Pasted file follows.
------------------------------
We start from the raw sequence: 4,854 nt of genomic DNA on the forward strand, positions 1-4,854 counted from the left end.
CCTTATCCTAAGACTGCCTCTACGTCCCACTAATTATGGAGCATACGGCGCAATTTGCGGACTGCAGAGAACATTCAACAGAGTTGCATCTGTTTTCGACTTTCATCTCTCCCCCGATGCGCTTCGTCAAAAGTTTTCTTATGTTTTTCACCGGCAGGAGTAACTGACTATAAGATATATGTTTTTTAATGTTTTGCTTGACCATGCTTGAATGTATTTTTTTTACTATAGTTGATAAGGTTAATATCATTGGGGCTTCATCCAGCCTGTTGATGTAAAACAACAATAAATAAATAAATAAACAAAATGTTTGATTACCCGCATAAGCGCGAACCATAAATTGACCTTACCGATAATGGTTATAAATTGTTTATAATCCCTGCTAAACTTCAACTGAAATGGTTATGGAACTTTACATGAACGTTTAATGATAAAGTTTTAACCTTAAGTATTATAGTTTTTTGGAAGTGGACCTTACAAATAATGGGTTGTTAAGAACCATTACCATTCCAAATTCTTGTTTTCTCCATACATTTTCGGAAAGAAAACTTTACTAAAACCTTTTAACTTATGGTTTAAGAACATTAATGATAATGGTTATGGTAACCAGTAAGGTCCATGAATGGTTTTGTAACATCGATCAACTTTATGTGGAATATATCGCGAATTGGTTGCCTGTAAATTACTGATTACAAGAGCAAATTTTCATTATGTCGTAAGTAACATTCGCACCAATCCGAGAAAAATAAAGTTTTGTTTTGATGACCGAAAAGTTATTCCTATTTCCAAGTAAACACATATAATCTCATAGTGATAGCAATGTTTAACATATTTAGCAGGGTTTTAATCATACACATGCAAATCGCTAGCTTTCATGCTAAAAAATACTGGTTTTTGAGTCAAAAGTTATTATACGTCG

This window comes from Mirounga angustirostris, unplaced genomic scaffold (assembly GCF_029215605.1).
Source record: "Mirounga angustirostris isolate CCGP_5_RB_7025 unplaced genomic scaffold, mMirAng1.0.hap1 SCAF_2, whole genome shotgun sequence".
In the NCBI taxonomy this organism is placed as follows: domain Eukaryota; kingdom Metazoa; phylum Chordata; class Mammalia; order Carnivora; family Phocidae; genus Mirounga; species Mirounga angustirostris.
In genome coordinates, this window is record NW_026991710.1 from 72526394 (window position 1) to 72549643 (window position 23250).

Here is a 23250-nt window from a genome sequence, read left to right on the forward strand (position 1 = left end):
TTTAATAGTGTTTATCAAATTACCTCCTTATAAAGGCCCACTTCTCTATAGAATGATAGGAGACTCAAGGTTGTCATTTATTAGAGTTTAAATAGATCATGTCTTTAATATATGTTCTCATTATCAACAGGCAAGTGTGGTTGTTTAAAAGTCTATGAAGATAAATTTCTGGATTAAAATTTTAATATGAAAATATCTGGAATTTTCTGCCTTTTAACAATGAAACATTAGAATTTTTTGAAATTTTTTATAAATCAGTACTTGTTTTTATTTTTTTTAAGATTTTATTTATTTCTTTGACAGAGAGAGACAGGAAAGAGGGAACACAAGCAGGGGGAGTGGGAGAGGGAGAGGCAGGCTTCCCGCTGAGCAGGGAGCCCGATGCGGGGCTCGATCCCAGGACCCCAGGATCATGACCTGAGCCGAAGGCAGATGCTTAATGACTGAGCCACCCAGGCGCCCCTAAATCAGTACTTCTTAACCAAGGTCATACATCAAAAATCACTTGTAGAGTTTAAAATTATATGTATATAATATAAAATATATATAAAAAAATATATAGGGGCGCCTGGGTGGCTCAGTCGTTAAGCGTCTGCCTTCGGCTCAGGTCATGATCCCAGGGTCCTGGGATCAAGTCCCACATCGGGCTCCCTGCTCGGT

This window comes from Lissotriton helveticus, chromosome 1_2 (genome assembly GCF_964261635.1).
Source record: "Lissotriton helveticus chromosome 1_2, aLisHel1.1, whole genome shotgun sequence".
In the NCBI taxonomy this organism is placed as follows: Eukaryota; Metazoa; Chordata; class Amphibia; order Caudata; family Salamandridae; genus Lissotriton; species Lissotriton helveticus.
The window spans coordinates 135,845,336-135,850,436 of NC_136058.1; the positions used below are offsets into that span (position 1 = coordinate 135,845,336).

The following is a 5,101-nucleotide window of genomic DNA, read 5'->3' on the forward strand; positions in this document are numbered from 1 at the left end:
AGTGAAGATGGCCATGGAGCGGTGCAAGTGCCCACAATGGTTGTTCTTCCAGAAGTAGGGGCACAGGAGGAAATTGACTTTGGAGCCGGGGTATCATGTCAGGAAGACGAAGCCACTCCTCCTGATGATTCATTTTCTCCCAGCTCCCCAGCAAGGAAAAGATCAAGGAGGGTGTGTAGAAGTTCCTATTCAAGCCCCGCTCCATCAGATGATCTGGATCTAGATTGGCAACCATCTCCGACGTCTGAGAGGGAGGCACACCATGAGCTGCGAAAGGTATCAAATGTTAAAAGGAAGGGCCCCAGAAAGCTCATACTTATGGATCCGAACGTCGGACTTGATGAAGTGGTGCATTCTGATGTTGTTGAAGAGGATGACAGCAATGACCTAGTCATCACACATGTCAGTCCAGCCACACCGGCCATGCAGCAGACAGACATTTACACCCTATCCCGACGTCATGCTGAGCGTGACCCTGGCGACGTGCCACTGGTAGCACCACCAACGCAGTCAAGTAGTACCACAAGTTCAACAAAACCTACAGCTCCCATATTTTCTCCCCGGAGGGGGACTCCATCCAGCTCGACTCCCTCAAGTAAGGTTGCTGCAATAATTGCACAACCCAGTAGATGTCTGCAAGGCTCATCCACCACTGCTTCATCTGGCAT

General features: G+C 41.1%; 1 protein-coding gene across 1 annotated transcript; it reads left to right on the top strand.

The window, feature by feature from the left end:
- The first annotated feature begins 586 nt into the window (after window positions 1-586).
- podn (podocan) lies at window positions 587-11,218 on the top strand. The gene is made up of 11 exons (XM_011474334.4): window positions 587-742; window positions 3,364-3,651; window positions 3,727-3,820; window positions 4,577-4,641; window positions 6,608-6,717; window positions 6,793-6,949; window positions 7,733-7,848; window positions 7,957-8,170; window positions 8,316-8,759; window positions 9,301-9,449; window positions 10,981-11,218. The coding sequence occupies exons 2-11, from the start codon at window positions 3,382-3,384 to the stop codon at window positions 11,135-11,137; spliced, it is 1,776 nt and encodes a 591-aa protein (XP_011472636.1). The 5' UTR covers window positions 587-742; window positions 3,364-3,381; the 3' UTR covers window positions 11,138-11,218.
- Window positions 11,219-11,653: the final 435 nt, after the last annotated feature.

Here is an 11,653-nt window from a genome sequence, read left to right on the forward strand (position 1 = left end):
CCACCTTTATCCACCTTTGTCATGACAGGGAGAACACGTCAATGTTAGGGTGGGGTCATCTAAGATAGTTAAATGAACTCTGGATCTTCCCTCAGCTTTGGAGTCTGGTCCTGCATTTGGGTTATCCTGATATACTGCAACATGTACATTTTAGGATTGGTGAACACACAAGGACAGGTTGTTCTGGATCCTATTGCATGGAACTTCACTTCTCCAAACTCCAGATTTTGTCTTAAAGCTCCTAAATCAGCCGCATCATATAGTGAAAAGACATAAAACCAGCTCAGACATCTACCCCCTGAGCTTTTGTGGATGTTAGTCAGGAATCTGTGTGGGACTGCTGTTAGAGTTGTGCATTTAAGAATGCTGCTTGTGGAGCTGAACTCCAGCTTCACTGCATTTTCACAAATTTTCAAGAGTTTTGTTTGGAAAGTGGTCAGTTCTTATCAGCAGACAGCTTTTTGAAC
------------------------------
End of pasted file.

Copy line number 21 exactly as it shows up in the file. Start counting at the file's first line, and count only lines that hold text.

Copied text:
CCACCTTTATCCACCTTTGTCATGACAGGGAGAACACGTCAATGTTAGGGTGGGGTCATCTAAGATAGTTAAATGAACTCTGGATCTTCCCTCAGCTTTGGAGTCTGGTCCTGCATTTGGGTTATCCTGATATACTGCAACATGTACATTTTAGGATTGGTGAACACACAAGGACAGGTTGTTCTGGATCCTATTGCATGGAACTTCACTTCTCCAAACTCCAGATTTTGTCTTAAAGCTCCTAAATCAGCCGCATCATATAGTGAAAAGACATAAAACCAGCTCAGACATCTACCCCCTGAGCTTTTGTGGATGTTAGTCAGGAATCTGTGTGGGACTGCTGTTAGAGTTGTGCATTTAAGAATGCTGCTTGTGGAGCTGAACTCCAGCTTCACTGCATTTTCACAAATTTTCAAGAGTTTTGTTTGGAAAGTGGTCAGTTCTTATCAGCAGACAGCTTTTTGAAC